There is no gray area that I can see. There is NO CC allowed on school property, except for the clause of dropping off/picking up a student; and that exception is only called into because in Mich... inside a vehicle is considered concealed. Even during this time of dropping off/picking up, you are not supposed to exit the vehicle onto school property. If you must exit the vehicle, you are required to remove your gun before doing so. Other than that, you can only OC w/CPL while on school property. So in the above circumstance, if you have a CPL and you must exit the vehicle you must OC to be in compliance with the PFZ law.
    I disagree based on the recent court cases I mentioned earlier. The judge stated that(I don't recall his exact words) driving onto the school property to allow your child to play and your child does not attend the school would be a violation. This was only in response to discussion during the hearing and not really addressed by the purpose of the hearing.

    So, the defendant believed that he could drive onto the parking lot, holster his firearm in an open carry position, and allow his child to play. The judge stated that the minute the firearm was in the car, it was concealed and therefore, a violation.

    The judge also said this statute was a technical one. So, imo this judge would interpret the statute as written. Please note that there was not much legal discussion on subsection (3) as the judge had rendered his finding of responsible of concealed carry on school and/or church property.

    The other thing is the statute says that one may concealed carry with permission of hte presiding official of the religious facility or premises, but it does not specify if the permission is to obtained prior to entry or after. That is another gray area.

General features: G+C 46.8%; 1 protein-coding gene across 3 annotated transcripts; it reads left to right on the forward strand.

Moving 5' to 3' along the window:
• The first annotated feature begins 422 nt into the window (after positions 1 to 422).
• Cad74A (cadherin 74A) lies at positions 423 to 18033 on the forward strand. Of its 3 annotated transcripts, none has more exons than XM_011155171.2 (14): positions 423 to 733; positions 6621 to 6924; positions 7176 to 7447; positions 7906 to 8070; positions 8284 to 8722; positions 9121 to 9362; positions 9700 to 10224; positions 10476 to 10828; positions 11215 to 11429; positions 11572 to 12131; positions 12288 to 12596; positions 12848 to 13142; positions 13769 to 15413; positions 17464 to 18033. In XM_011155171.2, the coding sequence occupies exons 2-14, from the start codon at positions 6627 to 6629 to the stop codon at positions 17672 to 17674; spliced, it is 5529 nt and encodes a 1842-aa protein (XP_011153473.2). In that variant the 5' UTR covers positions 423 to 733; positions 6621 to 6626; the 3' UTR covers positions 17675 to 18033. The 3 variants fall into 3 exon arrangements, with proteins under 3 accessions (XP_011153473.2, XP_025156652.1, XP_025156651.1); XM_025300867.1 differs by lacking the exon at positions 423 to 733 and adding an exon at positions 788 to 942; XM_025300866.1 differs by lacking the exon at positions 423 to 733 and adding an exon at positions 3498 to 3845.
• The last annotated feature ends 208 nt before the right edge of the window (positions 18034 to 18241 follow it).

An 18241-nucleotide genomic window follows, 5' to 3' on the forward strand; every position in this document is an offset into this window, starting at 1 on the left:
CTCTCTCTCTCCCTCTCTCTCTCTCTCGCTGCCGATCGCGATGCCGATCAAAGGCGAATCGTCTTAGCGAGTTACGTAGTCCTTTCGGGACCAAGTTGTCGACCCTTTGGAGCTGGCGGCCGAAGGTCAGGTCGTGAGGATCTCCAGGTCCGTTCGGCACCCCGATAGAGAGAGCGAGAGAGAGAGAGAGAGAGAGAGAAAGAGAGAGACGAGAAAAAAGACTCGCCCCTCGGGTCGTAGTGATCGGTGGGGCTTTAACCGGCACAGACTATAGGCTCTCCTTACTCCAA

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    mpearce wrote:
    What I would hope to do is share my legal opinions (as an attorney) with those who have looked at the wonderful chart EM87 referenced and still have questions about the where and hows of this particular issue.

    A fellow 2A supporter most likely viewed this chart and was found by a court to have slipped up from his thread on this site. I would like to provide a means and place for those who want to be clear to ask general questions to all and have someonelicense to practice law in this wonderful state tobe able to offer some legal opinions, resources, and clarifications.

    I would hate to see another 2A supporter in trouble like the first. Please let's limit the discussion to the topic at hand. I have narrowed down the list to those that are a bit more tricky. So forget about the crystal clear ones.
    This person slipped up before the chart was written. We are all responsible for our own actions and must answer to themselves. This site is no more responsiblefor someone violating a firearmlaw than McDonalds is to my obesity.